SIA: Mope no more, seasonality returns in 1Q

February 1, 2010 – Healthy end-market demand in consumer electronics, and now signs of recovery in the corporate IT sector as well, bode well for chip sales as finally show emergence from the downturn and return to normal seasonal patters, according to the Semiconductor Industry Association (SIA).

The group’s latest monthly figures show significant improvement in year-ago comparisons: Overall December sales were nearly 30% higher than Dec.2008, with >42% growth in both the Americas and Asia-Pacific. Japan improved slightly but still showed a decline from a year ago, indicating its struggles not only in the chip industry but also macroeconomically as well.

Compared with November, overall chip sales actually dipped a bit: -1.2% overall, with only Asia-Pacific managing to squeak out growth (though as the largest region by far that’s a good sign). And the three-month moving average, while slower than in recent periods, still indicates good growth across nearly all regions.

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In the end, 2009 finished with $226.3B in sales, just a -9% decline from the prior year — better than most had thought earlier in the year (and even better than updated forecasts in late fall), attributed from several camps to smart management of inventories.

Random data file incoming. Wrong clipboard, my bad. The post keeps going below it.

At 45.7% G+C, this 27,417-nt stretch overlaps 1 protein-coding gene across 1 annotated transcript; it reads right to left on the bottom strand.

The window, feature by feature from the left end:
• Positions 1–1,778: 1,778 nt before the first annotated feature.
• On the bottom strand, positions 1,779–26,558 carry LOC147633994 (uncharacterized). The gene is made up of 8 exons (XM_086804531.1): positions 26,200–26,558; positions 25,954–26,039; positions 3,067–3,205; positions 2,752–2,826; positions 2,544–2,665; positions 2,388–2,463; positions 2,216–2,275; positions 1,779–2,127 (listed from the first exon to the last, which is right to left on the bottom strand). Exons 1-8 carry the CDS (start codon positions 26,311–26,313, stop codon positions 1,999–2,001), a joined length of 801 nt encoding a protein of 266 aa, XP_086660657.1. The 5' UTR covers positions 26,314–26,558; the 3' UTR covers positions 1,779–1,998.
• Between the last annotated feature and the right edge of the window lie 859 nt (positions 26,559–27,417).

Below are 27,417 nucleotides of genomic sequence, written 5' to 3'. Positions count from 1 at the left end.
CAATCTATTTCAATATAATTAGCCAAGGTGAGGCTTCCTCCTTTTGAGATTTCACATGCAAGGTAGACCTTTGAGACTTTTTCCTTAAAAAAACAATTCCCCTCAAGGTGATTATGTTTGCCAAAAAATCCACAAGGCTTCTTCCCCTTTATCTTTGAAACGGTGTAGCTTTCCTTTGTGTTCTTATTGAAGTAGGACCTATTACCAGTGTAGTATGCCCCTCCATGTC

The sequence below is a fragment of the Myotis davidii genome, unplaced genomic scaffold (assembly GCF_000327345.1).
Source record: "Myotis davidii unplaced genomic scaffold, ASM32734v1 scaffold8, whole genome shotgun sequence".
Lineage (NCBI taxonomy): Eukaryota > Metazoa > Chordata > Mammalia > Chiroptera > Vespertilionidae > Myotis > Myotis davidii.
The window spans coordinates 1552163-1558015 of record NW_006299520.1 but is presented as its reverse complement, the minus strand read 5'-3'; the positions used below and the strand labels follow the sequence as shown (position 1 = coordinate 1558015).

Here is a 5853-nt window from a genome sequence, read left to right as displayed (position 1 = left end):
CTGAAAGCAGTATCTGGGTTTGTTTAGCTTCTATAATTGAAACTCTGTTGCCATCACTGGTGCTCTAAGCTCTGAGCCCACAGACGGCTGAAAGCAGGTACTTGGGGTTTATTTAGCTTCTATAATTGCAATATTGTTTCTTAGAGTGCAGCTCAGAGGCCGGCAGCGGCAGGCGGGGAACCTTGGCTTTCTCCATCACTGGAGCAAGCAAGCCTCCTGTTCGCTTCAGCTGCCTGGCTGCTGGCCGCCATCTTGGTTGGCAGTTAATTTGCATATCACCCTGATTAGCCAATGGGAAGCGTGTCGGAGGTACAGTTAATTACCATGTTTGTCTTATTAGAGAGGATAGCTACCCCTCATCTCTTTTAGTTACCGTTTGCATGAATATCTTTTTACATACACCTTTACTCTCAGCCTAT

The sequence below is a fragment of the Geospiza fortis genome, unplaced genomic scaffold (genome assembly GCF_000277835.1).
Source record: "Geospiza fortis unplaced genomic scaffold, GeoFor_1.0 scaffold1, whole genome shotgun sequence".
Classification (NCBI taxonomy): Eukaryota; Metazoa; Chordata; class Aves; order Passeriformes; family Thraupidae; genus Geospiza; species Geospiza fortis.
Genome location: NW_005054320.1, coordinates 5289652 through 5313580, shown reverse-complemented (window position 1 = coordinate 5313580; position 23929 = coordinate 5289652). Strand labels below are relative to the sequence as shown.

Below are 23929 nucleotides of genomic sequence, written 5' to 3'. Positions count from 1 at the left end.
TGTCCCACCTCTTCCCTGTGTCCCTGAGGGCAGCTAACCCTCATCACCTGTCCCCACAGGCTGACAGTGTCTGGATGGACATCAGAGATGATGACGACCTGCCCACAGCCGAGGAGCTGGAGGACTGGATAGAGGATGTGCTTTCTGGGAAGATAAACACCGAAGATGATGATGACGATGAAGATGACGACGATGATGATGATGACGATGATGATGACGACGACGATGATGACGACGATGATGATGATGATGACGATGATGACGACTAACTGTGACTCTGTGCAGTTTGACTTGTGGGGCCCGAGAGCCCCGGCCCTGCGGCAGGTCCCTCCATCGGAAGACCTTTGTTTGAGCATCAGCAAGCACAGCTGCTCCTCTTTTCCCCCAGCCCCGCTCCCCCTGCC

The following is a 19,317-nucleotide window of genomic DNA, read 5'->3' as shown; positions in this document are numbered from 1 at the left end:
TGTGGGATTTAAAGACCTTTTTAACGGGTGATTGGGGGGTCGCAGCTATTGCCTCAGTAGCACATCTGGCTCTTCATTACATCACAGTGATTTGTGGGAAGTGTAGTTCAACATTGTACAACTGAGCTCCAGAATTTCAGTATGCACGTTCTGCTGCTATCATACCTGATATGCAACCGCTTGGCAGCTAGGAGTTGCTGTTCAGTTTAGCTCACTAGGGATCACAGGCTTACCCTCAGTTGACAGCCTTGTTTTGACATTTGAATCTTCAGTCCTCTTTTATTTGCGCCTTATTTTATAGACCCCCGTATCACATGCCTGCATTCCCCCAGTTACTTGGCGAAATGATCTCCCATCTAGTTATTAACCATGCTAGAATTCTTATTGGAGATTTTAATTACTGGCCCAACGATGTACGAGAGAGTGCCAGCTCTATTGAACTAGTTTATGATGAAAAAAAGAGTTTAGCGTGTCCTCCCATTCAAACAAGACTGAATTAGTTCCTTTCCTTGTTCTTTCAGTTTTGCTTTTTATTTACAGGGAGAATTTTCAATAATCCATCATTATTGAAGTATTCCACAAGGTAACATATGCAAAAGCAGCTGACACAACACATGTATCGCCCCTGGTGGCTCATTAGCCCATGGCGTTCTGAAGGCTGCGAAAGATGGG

"In 2010, unit sales of personal computers and cell phones — which account for approximately 60 percent of total semiconductor consumption — will grow in the low-to-mid teens, providing a solid platform for chip sales," stated SIA president George Scalise, in a statement. "We are also seeing the effects of recovery in the enterprise sector and we believe this trend will continue," he added.

In addition, China and India are coming forth as demand-driving emerging markets, Scalise added — both are purchasing PCs and handsets, but also investing in wired/wireless infrastructures, which in turn create more demand for products and applications requiring more semiconductor consumption.

The SIA projects an official return to seasonality with a "modest slowdown" in 1Q10. "With improving consumer confidence and signs of economic recovery around the world, the semiconductor industry is well positioned for growth in 2010," he said.

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